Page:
The Chalkboard: Tennessee Diploma Project
The National Governor's Association developed the American Diploma Project in conjunction with Achieve, a not-for-profit organization that helps states raise academic standards. The goal of the American Diploma Project is to prepare all young people for postsecondary education, work and citizenship.
The American Diploma Project has 4 specific actions:
Align standards and assessments with the knowledge and skills required beyond high school.
Require all high school students to take challenging courses that actually prepare them for life after high school.
Build college and work-ready measures into statewide accountability systems.
Hold schools accountable for graduating students who are college and/or workforce ready, and hold colleges, universities and technical schools accountable for students' success once enrolled.
In 2007 Tennessee joined with 35 other states in the American Diploma Project Network. This means all students across the state of Tennessee will be expected to meet more rigorous and relevant educational standards. Beginning with the Class of 2013, students will face new graduation requirements. All students will be expected to earn a minimum of 22 credits to graduate. Those 22 credits must include the following:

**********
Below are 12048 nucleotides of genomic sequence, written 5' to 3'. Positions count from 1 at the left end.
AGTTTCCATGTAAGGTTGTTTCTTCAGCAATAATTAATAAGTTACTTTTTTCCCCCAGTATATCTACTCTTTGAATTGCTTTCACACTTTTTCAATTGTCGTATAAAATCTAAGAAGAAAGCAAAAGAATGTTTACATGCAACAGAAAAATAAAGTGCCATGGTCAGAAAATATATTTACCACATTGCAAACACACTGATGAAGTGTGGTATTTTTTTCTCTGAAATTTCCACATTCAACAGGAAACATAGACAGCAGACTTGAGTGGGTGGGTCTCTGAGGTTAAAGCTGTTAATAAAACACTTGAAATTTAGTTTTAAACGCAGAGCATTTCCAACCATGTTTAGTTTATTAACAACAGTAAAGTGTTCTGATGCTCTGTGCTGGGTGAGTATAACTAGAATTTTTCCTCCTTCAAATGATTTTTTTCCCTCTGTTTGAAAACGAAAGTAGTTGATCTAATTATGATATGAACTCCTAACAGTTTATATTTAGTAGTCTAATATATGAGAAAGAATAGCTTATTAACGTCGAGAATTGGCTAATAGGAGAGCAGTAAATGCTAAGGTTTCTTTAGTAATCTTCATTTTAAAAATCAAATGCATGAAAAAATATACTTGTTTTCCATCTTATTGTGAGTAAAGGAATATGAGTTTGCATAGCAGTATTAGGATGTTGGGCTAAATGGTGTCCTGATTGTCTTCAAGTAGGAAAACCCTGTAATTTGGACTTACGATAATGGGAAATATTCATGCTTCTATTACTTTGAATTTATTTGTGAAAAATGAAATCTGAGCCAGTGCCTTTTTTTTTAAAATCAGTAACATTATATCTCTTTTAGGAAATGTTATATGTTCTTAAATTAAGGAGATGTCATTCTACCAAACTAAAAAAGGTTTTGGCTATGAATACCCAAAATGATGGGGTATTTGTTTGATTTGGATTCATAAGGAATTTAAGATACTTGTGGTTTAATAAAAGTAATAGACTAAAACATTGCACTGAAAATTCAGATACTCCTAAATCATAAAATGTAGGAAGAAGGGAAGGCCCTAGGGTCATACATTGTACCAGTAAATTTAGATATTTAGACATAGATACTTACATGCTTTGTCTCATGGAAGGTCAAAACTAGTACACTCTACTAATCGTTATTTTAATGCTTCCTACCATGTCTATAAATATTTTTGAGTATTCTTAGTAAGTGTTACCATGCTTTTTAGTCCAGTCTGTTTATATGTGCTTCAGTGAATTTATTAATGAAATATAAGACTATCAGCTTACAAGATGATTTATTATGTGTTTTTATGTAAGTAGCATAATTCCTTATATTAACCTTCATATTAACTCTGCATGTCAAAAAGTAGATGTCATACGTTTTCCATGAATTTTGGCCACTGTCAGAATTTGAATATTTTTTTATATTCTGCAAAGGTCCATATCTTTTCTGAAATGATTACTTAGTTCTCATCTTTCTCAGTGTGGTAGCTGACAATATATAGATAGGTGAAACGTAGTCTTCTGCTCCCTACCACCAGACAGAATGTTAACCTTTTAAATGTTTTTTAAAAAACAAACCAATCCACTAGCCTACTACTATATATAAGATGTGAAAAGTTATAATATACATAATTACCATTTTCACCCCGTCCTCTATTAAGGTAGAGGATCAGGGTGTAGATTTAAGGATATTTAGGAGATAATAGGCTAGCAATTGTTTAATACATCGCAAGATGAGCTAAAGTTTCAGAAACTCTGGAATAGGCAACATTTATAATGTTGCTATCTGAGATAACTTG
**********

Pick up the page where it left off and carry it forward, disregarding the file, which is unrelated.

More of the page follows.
|Math||4 credits - Students must take a math class each year of high school. These math credits must include Algebra I, Geometry, and Algebra II.|
|Science||3 credits - to include biology, chemistry, or physics, and an additional lab science.|
|Social studies||3 credits - to include one credit of either world history or world geography, one credit of United States history, and one half credit of each economics and US government.|
PE and Wellness 1.5 credits - one credit of wellness and one half credit of another physical activity.
Personal Finance 0.5 credits
|Fine Arts||1 credit|
|Foreign Language||2 credits|
|Elective focus||3 credits|
To assist students in preparing for the Tennessee Diploma Project requirements, parents are encouraged to play an active role in their child's education. Talk with students about the importance of attendance and being successful in school. Parents can schedule meetings with their child's guidance counselor if there are additional questions regarding the new graduation requirements. Monitor your student's academic progress and contact teachers if there are concerns. Working together - community, teachers, and parents - we can help all students be successful in high school and their adult life.